Planning a weekend trip to New York? If you’re looking to sample favorite local restaurants without draining your wallet, here’s a list of “cheap eats” around the city. Some are classic, some are quirky, and all offer something delicious. Next
West Coast natives will insist that In-N-Out is better, but that’s for you to decide. New Yorkers tout Shake Shack as their resident brag-worthy burger chain. Long lines are worth the wait for a shack burger and cheese fries. For dessert, try the daily custard flavor.
and one in Boston!
The Meatball Shop
At the recently expanding chain known simply as The Meatball Shop, options range from traditional, such as classic beef balls with spicy tomato sauce and pasta, to innovative, such as veal balls with roasted eggplant, braised chickpeas, and cotija cheese. The menu is customizable; you choose the balls, you choose the base (pasta, risotto, toasted French bread, etc.), and then you choose the sauce. Leave room for a snickerdoodle ice cream sandwhich to satisfy your sweet tooth.
Pictured: An order of “naked” beef balls with classic tomato sauce.
Peanut Butter & Co.
Revamping simple classics seems to be a New York theme; in this regard, Peanut Butter & Co. fits the trend. The restaurant builds sandwiches and other treats around its own brand of peanut butter. Options range from sweet (peanut butter, vanilla cream cheese and chocolate chips), to savory (spicy peanut butter, grilled chicken, and pineapple jam), to just plain weird (peanut butter and pickles, aptly named ‘the pregnant lady’).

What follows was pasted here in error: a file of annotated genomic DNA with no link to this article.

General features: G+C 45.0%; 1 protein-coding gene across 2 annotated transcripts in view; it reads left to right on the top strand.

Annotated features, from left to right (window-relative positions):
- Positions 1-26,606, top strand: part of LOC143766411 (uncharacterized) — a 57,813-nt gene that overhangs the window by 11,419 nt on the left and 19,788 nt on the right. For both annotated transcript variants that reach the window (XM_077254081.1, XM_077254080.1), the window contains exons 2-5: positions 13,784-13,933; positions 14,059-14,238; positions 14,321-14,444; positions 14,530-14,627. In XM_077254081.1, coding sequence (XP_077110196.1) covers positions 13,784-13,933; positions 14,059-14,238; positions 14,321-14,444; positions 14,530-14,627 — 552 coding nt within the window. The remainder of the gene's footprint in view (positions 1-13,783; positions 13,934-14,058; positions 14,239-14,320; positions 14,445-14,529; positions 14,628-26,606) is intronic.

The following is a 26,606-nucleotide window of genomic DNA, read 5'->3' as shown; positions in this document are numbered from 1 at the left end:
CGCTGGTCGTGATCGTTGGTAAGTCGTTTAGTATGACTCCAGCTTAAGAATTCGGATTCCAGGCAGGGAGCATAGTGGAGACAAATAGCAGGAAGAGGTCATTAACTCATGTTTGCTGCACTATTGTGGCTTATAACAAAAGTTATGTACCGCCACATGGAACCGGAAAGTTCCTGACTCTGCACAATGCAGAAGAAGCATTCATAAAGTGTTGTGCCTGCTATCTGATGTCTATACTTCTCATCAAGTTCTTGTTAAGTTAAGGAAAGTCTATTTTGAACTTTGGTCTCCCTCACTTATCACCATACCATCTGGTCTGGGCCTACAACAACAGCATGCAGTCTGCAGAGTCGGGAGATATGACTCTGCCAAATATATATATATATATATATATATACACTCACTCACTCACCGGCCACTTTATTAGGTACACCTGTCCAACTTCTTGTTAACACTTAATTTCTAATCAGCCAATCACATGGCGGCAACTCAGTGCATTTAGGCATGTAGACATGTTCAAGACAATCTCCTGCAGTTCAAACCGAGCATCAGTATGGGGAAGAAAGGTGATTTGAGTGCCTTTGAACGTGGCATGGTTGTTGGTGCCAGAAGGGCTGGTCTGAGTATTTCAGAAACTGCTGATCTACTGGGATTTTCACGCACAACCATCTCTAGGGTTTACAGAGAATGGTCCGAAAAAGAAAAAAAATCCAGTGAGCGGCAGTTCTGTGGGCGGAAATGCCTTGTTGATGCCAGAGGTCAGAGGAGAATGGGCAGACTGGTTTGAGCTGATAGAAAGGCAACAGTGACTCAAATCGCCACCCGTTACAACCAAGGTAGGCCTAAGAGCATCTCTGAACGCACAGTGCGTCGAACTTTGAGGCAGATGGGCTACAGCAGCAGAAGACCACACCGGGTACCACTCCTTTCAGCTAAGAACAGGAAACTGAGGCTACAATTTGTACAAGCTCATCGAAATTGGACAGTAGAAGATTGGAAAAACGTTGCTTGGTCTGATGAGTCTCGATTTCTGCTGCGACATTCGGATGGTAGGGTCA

Pictured: the Cookie Dough Surprise—creamy peanut butter, vanilla cream cheese, and chocolate chips.
240 Sullivan St., Manhattan
This well-known pizza spot caters to hungry locals who want a New York slice, and, for many, it’s the end location after a night out on the town. Pizza is available by the slice or pie; try the artichoke slice, with artichoke hearts, spinach, cream sauce, mozzarella and pecorino Romano cheese, for the true experience.
S’mac specializes in your favorite childhood comfort food – mac and cheese. The menu at S’mac is a list of mac-n- cheese variations, including spicy Cajun with andouille sausage or the “parisienne” – mac-n-cheese with creamy brie, roasted figs, roasted shitake mushrooms and fresh rosemary. Multi-grain or gluten free pasta is available upon request.
Pictured: The four cheese, with cheddar, muenster, gruyere and pecorino.
Cafetasia offers innovative “Asian-inspired” fare at a low cost. The restaurant categorizes food by portion size: small, medium, large, extra large, with sides categorized as “x-small.” For $7, you can try the medium-sized tempura salmon rolls (pictured). For $14, hot sauce-lovers can indulge in an extra-large bowl of sriracha seafood fried rice.
Pictured: tempura salmon rolls with salmon, avacado, seaweed, and wasabi-plum sauce.
38 east 8th St., Manhattan
Pok Pok Ny
Most of the menu items at Pok Pok hail from Thailand (specifically North and Northwest Thailand), inspired by chef Andy Ricker’s travels. The restaurant has been praised by Conde Nast Traveler, The Guardian, and Food & Wine, among others. Among the most popular dishes is Ike’s Vietnamese Fish Sauce Wings: natural chicken wings marinated in fish sauce and palm sugar, deep fried, and tossed in caramelized Phu Quoc fish sauce and garlic.
Pictured: Spicy Issan flank steak “salad” with fish sauce, lime and chili powder dressing, shallots, lemongrass, mint, cilantro and toasted rice powder
127 Columbia St., Brooklyn